The best art exhibitions to see in Scotland during 2014

By Richard Moss | 30 December 2013

From Edinburgh and Glasgow to Dundee and Thurso, here are the best art exhibitions in Scottish galleries to look out for during 2014

A photo of a sculpture of a head on a wooden plinth inside a contemporary art gallery
Christine Borland's L’Homme double (1997) is part of the cultural programme accompanying the Commonwealth Games, appearing at the Scottish National Gallery of Modern Art and the Scottish National Gallery© Courtesy Christine Borland
It’s going to be one hell of a year for art in Scotland. The Glasgow International (April 4-21) is followed by the arrival of the Commonwealth Games, and with it an ambitious programme called Generation which will celebrate the past 25 years of contemporary art in the country.

More than 100 Scottish artists will be showing as part of the latter in more than 60 galleries, exhibition spaces and venues the length and breadth of Scotland between March and November 2014, with the majority of exhibitions  happening during the summer of 2014.

Highlights include a two-part group exhibition across the Scottish National Gallery and the Scottish National Gallery of Modern Art, which will bring together historically significant works from the past 25 years and show them in parallel with new work by both established and emerging artists.

Beyond this artistic outpouring of national pride and creativity, the Scottish National Gallery also celebrates the recent acquisition, with the National Gallery in London, of two outstanding mythological paintings by Titian (circa 1485/90–1576) with Titian and the Golden Age of Venetian Painting (March 22 – September 14), featuring a supporting cast that includes Lorenzo Lotto, Palma Vecchio, Jacopo Bassano, Jacopo Tintoretto and Paolo Veronese.

Another great (and long overdue) painting show is The Two Roberts: Robert MacBryde and Robert Colquhoun (November 1 – May 25), the first major exhibition of two major players in the neo-Romantic art movement of the post war years.

Over at the Scottish National Gallery of Modern Art, American Impressionism: A New Vision (July 19 – October 19) traces the discovery of Impressionism by American artists during the late 19th-century. It includes works by Singer Sargent, Whistler and Mary Cassat.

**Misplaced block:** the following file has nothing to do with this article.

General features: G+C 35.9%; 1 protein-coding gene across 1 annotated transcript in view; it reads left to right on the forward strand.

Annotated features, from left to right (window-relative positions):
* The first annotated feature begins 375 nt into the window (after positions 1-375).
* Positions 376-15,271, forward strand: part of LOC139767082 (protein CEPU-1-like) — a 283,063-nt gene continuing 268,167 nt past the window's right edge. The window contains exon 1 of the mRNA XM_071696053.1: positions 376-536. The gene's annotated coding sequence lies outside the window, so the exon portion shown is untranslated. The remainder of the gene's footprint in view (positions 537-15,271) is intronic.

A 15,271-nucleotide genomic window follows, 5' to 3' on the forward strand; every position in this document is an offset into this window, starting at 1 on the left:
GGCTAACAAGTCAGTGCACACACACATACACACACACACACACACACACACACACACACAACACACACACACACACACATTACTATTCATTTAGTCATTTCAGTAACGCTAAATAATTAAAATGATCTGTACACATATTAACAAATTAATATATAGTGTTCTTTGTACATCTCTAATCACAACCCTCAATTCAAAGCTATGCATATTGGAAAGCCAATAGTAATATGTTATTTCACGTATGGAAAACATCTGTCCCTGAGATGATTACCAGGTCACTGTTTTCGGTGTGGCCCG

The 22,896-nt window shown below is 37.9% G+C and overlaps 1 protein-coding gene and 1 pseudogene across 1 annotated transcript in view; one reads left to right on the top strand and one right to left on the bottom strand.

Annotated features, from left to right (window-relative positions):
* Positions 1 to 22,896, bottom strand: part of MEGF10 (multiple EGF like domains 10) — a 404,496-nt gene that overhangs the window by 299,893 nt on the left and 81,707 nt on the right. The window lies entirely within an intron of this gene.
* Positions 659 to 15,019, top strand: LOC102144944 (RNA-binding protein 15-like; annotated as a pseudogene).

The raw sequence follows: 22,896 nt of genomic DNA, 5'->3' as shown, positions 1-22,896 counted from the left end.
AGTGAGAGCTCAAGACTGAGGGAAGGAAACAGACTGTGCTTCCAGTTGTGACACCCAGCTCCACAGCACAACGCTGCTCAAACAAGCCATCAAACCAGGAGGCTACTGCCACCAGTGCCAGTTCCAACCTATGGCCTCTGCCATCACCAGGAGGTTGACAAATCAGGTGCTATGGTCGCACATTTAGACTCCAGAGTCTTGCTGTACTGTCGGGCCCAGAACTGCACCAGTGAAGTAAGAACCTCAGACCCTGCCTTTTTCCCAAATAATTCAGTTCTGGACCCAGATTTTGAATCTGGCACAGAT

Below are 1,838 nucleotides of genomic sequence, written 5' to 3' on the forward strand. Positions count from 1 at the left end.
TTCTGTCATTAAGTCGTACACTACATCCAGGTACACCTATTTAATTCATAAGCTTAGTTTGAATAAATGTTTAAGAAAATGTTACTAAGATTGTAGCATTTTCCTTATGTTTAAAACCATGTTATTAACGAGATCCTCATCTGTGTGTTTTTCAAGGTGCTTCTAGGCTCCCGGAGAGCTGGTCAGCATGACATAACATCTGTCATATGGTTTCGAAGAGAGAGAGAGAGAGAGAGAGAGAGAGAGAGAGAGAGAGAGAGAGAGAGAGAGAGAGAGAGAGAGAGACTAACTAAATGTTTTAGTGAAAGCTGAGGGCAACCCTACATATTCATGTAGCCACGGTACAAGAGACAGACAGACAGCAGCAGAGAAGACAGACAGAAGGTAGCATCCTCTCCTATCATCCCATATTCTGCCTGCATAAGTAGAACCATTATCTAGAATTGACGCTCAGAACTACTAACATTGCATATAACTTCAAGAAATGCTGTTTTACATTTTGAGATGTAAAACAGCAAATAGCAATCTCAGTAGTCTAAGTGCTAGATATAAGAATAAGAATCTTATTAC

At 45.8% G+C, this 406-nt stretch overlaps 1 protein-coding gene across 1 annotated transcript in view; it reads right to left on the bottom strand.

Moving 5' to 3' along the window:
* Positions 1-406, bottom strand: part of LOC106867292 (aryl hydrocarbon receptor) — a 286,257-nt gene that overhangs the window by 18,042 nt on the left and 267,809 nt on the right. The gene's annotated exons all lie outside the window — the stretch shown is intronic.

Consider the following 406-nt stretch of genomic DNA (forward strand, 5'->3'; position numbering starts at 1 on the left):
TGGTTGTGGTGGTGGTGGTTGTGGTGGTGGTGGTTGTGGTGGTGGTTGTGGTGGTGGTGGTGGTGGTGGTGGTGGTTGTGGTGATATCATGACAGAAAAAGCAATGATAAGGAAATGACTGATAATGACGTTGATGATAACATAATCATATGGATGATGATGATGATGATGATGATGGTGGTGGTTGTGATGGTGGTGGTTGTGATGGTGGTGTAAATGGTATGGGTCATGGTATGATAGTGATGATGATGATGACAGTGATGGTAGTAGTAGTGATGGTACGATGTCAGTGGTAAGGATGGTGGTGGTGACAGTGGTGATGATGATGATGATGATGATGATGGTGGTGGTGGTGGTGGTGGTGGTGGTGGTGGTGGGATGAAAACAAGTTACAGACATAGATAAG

At the National Museum of Scotland they steal a march on the British Museum's autumn Ming exhibition with Ming: The Golden Empire (June 27 - October 19), which sees Edinburgh become the only UK location for an international touring exhibition of glittering artefacts from the Nanjing Museum.

The peculiar talent of Scottish portraitist John Byrne (June 14 – September 14) is celebrated at the Scottish National Portrait Gallery, whose John Ruskin: Artist and Observer (July 4 – September 28) puts the Victorian sage and arts patron’s paintings and drawings under the spotlight.

Edinburgh’s Fruitmarket Gallery follows up its popular 2013 Louise Bourgeois show with Tania Kovats: Oceans (March 15 – May 25), which features a new project called All the Seas; a sculptural presentation of water from all the world’s seas. The Generation programme then brings Jim Lambie (June 28 – October 19) to the gallery for a retrospective of the multi-faceted artist’s career.

Dundee Contemporary Arts welcomes Thomson and Craighead’s Maps DNA and Spam (January 18 – March 16), which opens the 2014 exhibition programme with a parade of imagery and films plundered from social and digital networks and surveillance. The mixed media approach continues into the spring with the arrival of acclaimed Dutch Iranian artist Navid Nuur (March 29 – June 15).

The summer sees the Generation programme throw the spotlight on Rob Churm, Raydale Dower and Tony Swain in Continue Without Losing Consciousness (June 28 – August 24).

At Glasgow's CCA, an intriguing group show arrives in Speaking in Tongues: Sonia Boyce, Pavel Büchler, Susan Hiller (February 8 — March 23), which brings together three major voices in contemporary art. Glasgow’s Tramway sees the first substantial exhibition of Sarah Lucas’ work in Scotland (January 31 – March 16).

Also worth a mention – for its sheer scope and noble ambition – is the Artist Rooms tour, which will be sending great art to far-flung places such as Taigh Chearsabhagh Museum and Arts Centre, North Uist, who will host the work of Vija Celmins (March 29 – June 28) and Caithness Horizons Museum, in Thurso, who display the work of Douglas Gordon (May 10 – October 11).

At the Dick Institute, in Kilmarnock, the paintings of Gerhard Richter (September 6 – December 6) arrive for the autumn. And at Shetland’s Bonhoga Gallery, the winter brings with it the photographs of Don McCullin (November 29 – February 22 2015).

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